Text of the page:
Morning Links

Tuesday, July 26th, 2011

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61 Responses to “Morning Links”

  1. #1 |  William | 

    I’m not a professional journalist but thanks to Radley I know know an inappropriate use of an anonymous source when I see it:

    Slate vaccination article quoting the WaPo:

    “People need to put this into some perspective,” said the official, speaking on condition of anonymity because of the sensitivity of the issue. “The vaccination campaign was part of the hunt for the world’s top terrorist, and nothing else. If the United States hadn’t shown this kind of creativity, people would be scratching their heads asking why it hadn’t used all tools at its disposal to find bin Laden.”

    Did anyone else catch it?

  2. #2 |  Big A | 

    #45 Highway- I think you nailed it with ‘inertia to change’. It’s not that people like what they’re eating so much, or have already weighed the benefits of convenience against cost or health. It’s more that they haven’t considered how much difference little changes can make. Furthermore, this message that people can be too poor to eat healthily is heard and understood by poor people. I wonder how many of them believe it without having nosed around in the produce section in a few years. Or whether someone trying an arugula salad would be looked down upon for eating “out of class”. Finally, trying new things is a luxury that I think many poor people don’t realize is often not expensive. Eating new things or even going to new places can usually be done more cheaply than expected (i.e. waiting for something to go on sale, free museum days etc). Maybe people who’s finances are already stretched just aren’t used to having luxuries.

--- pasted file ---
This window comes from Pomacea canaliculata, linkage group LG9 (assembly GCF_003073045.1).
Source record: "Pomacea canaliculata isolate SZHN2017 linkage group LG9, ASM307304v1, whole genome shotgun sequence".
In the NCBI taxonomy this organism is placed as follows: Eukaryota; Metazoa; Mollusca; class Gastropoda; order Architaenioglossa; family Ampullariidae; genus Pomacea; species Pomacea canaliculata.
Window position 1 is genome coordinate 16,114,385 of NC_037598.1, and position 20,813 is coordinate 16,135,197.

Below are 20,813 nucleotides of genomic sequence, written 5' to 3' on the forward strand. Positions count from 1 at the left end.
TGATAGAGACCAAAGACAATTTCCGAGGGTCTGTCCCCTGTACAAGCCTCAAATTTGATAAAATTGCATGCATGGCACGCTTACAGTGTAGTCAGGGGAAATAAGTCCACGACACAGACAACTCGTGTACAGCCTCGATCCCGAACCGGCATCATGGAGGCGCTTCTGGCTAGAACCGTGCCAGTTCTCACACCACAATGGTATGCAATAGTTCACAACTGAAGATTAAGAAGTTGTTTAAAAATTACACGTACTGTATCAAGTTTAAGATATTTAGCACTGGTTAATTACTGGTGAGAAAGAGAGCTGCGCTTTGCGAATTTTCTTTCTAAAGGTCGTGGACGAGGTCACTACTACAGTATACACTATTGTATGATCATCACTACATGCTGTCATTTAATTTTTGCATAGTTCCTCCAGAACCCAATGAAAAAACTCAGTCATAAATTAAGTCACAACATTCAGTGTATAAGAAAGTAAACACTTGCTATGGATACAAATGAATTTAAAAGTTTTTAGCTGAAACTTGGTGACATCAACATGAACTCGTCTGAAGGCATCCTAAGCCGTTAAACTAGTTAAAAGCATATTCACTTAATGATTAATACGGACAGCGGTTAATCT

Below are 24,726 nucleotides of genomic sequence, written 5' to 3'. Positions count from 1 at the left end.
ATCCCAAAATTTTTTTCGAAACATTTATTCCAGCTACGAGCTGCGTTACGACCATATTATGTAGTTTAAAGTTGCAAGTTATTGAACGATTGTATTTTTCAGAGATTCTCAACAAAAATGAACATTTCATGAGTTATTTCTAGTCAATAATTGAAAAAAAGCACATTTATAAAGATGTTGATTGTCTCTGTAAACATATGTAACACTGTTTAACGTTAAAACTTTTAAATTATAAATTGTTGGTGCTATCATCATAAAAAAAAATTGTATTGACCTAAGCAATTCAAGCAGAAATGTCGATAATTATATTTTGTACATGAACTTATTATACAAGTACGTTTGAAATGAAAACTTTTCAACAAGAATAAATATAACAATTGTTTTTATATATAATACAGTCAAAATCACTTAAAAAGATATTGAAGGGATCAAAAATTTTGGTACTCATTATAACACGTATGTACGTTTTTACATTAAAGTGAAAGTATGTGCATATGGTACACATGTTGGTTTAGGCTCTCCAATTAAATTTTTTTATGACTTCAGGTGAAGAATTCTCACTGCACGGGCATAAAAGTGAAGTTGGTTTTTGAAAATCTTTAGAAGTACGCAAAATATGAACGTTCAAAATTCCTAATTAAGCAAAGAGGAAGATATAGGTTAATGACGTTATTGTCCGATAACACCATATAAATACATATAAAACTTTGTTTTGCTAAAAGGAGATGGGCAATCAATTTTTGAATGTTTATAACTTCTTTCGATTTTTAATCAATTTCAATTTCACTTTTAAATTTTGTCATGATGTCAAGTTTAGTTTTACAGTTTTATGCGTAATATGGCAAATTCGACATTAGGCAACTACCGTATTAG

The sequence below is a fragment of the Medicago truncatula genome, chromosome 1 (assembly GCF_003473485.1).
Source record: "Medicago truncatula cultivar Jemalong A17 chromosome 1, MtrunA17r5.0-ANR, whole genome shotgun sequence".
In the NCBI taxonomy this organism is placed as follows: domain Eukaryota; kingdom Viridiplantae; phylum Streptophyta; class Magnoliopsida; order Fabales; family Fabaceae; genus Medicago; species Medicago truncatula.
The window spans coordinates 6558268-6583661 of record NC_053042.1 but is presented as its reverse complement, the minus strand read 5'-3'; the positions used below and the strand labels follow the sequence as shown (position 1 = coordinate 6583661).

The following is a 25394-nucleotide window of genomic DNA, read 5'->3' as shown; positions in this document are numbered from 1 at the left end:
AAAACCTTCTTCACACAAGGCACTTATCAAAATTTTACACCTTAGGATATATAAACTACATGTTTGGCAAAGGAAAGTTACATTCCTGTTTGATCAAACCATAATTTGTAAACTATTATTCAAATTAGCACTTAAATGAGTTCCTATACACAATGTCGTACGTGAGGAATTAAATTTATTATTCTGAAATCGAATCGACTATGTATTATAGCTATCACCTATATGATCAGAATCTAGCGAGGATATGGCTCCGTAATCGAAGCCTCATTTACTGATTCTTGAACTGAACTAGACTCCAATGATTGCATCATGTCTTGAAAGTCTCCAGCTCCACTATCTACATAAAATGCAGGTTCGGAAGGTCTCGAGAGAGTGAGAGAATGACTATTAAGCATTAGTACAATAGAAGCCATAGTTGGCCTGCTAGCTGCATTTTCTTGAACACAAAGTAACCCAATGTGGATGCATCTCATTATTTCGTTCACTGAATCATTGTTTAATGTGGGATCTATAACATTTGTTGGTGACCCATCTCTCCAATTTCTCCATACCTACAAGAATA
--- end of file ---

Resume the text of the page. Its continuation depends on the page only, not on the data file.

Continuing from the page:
3. #3 |  Big A | 

    #47 Dave- I’m waiting for when poor people are forced to drive vehicles with low gas mileage because they can’t afford anything better.

  4. #4 |  BSK | 

    Big A-

    I think, in the end, education is likely to be the most impactful approach. However, we have seen how well the government (federal in particular) has done when it comes to reaching the poor masses about healthy choices…

  5. #5 |  JOR | 

    I’m not sympathetic to the right at all, particularly not the sort of people to whine about “cultural Marxism”, feminism, or the Imminent Jihad, but the right-wing asshats are adjusting to the actual facts of the case a little bit better than the gliberal dipshits who wanted Loughner to be a Teabagger so badly they kept pretending he was until it was no longer possible.

  6. #6 |  Michael Chaney | 

    Spot on, Dave.

    As for the cooking discussion, I will add that cooking might take time, but my wife and I make up for it by cooking at least 2 or 3 meals worth of food at one time, and then reheating leftovers. If it takes 30 minutes to cook 3 meals, that’s only 10 minutes per meal. I don’t care where you live, the overhead of going to a restaurant is going to be that much.

  7. #7 |  Highway | 

    Michael Chaney, that’s a good solution for you, and it’s a good thing for people to consider. But many people would not be happy eating the same thing 3 days in a row, and wastage of leftovers is a significant waste of money for people. So if someone has that intention, but will not follow through on it, they’re not saving anything by making enough for multiple meals, they’re coming out behind the curve.